All that criticism aside, even a poor film by Scorsese’ standards is an interesting one by anyone else’s. And if for no other reason, Gangs of New York is worth seeing for Day-Lewis’ towering performance as the terrifying, charismatic anti-immigration gang leader. Move over Robert De Niro and Joe Pesci, there’s a

new boss in town. (Miles Fielder)

I General release from Fri 70 Jan. See feature. page 72.


Trekkie fan lore says the even numbered Star Trek films are good.

the odd numbered films bad. Oddly

enough. that's generally true. However, the tenth film. Stark Trek: Nemesis. Is an exception to the rule. sort of. Neither as hopelessly noiicinematic as the seventh film.

The final frontier?

Generations (which Introduced the Next Generation crew to the big screen). nor anywhere near as spectacular as the eighth film. First Contact. Nemesis disappoints. not least because It could have been a very good film.

Of all of which is a shame. because this latest warp factor adventure is rumoured to be the last to feature the Next Generation cast. And yet the bare bones of an adventure to do the Enterprise crew. fans and filmgoers In general proud are here. The script by John Logan (the Oscar-Wining writer of Gladiator and a Trekkie) employs the kind of classical storytelling deVIces that lifted the original teleVIsIon series above the level of more space soap opera.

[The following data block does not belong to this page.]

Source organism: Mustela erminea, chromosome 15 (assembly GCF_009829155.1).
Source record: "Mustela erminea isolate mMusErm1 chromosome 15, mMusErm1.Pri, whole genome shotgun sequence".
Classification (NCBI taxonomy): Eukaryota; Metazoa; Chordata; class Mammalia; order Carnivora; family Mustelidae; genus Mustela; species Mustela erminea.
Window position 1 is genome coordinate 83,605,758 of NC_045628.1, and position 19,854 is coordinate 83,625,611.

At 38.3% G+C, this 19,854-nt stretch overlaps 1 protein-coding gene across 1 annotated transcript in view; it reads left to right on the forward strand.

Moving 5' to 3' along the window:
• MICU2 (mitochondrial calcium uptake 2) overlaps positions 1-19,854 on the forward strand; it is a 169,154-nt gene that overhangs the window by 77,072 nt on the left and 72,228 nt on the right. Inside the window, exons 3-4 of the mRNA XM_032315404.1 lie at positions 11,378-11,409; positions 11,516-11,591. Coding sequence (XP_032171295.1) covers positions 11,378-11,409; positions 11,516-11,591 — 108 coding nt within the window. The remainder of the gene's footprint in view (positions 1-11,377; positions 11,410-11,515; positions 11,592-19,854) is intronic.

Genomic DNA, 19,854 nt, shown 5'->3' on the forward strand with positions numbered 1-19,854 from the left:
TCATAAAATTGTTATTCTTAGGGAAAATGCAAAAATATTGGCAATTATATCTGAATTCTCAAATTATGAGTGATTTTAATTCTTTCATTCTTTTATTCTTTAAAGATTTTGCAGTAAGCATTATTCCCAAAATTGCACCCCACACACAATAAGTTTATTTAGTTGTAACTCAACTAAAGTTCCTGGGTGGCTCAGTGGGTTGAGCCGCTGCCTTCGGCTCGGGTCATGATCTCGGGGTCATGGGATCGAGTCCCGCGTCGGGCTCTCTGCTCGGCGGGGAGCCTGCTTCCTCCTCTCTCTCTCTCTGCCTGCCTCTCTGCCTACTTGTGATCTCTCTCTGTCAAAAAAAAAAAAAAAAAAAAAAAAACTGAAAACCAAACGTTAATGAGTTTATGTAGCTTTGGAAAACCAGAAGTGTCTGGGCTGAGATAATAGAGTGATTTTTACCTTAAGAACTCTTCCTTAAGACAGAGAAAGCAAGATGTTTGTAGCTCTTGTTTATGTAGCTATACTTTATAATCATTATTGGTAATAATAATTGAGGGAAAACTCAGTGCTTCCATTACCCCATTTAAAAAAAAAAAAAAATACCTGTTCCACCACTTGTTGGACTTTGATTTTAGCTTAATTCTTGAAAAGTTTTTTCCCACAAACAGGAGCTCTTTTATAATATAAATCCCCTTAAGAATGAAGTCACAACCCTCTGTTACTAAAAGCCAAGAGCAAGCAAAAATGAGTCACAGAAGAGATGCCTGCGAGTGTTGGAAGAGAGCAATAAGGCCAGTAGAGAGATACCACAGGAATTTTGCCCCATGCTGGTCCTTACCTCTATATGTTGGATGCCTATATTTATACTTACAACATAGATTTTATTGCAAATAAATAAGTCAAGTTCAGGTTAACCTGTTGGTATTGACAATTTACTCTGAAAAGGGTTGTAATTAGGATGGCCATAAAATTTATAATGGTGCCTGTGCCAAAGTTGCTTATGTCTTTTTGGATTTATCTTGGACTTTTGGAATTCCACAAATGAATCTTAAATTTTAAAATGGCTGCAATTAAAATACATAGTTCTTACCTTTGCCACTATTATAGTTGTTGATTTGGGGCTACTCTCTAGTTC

Drawnig on the Greek tragedy Oedipus Rex. Logan's script has Captain Jean-Luc Picard (Patrick Stewart) face his ultimate nemesis: a younger version of himself who turns out to be a clone engineered

by the Roman-like warrior race the Romulans. But abandoned as a child by the Romulans to a life of Imprisonment. Shinzon (Tom Hardy) grows up filled with hate where Picard Is filled with love. So. like any screwed up kid. Shinzon befriends the Romulan sister race. the vampire-like Remans. escapes confinement. builds a giant spacecraft and a weapon of mass destruction. stages a coup d'etat on Romulus. and sets out to destroy the Earth and his 'daddy' aboard the USS Enterprise.